'The beautiful, revelatory biography of Jim Ede and Kettle's Yard that we have been waiting for. I loved it' - Edmund de Waal
In this first biography of the Kettle's Yard artists, Laura Freeman reveals the life of a visionary who helped shape twentieth-century British art
The lives of Jim Ede and the Kettle's Yard artists represent a thrilling tipping point in twentieth-century modernism: a new guard, a new way of making and seeing, and a new way of living with art.
The artists Ben and Winifred Nicholson, Henry Moore, Barbara Hepworth, Alfred Wallis and Henri Gaudier-Brzeska were not a set like the Bloomsbury Set or Ravilious and his friends. But Jim Ede recognised in each of the artists he championed something common and kindred, some quality of light and life and line.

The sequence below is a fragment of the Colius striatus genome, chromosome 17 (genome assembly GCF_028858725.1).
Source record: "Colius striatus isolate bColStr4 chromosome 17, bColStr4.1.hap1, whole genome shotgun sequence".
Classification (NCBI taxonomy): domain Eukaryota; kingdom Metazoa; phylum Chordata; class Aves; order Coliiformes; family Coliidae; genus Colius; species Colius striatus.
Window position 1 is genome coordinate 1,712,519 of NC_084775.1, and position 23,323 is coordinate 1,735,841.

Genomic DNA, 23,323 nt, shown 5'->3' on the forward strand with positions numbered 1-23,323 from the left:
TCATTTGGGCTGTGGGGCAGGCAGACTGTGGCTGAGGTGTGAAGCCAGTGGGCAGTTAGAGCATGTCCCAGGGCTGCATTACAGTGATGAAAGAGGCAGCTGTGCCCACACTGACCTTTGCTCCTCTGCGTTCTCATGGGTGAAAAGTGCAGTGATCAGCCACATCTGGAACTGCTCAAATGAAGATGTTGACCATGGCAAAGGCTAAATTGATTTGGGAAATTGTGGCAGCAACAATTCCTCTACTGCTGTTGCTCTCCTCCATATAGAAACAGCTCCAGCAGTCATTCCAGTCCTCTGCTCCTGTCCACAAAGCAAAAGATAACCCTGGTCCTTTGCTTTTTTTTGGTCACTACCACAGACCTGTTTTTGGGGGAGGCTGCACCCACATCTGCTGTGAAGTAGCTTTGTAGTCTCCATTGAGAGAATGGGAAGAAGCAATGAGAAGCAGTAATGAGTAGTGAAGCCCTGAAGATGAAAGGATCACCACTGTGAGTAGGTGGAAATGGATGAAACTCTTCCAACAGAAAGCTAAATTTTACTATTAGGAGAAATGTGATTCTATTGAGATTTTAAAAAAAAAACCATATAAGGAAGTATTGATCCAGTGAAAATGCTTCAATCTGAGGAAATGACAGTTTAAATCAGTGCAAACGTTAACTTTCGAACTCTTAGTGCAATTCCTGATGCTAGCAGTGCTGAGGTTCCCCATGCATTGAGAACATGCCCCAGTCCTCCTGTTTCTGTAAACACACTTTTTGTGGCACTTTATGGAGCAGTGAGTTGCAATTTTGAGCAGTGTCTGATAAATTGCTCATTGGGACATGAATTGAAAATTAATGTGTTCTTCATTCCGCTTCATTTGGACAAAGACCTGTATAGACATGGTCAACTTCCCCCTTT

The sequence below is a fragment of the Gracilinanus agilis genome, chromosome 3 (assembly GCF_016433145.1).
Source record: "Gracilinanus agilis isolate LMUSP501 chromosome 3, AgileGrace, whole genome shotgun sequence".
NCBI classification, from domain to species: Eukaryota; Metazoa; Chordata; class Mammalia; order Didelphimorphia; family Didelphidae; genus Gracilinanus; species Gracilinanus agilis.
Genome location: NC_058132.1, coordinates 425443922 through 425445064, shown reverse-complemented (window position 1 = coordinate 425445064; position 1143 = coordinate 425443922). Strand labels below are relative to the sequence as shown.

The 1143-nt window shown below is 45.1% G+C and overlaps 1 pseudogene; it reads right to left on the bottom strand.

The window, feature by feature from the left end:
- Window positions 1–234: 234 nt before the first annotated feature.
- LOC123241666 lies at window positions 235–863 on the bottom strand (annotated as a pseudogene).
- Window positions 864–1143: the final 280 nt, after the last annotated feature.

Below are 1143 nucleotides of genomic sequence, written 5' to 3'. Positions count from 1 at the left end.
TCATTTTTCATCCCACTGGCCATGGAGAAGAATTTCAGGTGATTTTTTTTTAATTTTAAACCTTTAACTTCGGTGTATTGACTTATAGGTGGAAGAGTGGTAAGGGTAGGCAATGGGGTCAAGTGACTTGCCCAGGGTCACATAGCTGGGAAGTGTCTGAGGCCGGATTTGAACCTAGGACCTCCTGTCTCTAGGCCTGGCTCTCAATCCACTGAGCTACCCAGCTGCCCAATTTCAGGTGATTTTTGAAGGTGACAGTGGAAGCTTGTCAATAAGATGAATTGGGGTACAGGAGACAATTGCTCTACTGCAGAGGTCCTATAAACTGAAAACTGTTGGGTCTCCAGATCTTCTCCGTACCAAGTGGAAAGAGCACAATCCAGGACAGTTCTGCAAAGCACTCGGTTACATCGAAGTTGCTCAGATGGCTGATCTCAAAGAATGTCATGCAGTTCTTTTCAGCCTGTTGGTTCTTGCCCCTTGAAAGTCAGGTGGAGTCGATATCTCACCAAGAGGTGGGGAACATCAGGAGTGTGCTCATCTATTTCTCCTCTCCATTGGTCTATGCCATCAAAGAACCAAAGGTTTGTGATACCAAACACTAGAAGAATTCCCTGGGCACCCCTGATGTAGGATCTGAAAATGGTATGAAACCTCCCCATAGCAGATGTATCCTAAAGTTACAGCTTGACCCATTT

Jim Ede is the figure who unites them. His vision continues to influence the way we understand art and modern living. He was a man of extraordinary energies: a collector, dealer, fixer, critic and, above all, friend to artists.
For Ede, works of art were friends and art could be found wherever you looked - in a pebble, feather or seedhead. Art lived and a life without art, beauty, friendship and creativity was a life not worth living.
Art was not for galleries alone and it certainly wasn't only for the rich. At Kettle's Yard in Cambridge, he opened his home and his collection to all comers. He showed generations of visitors that learning to look could be a whole new way of life.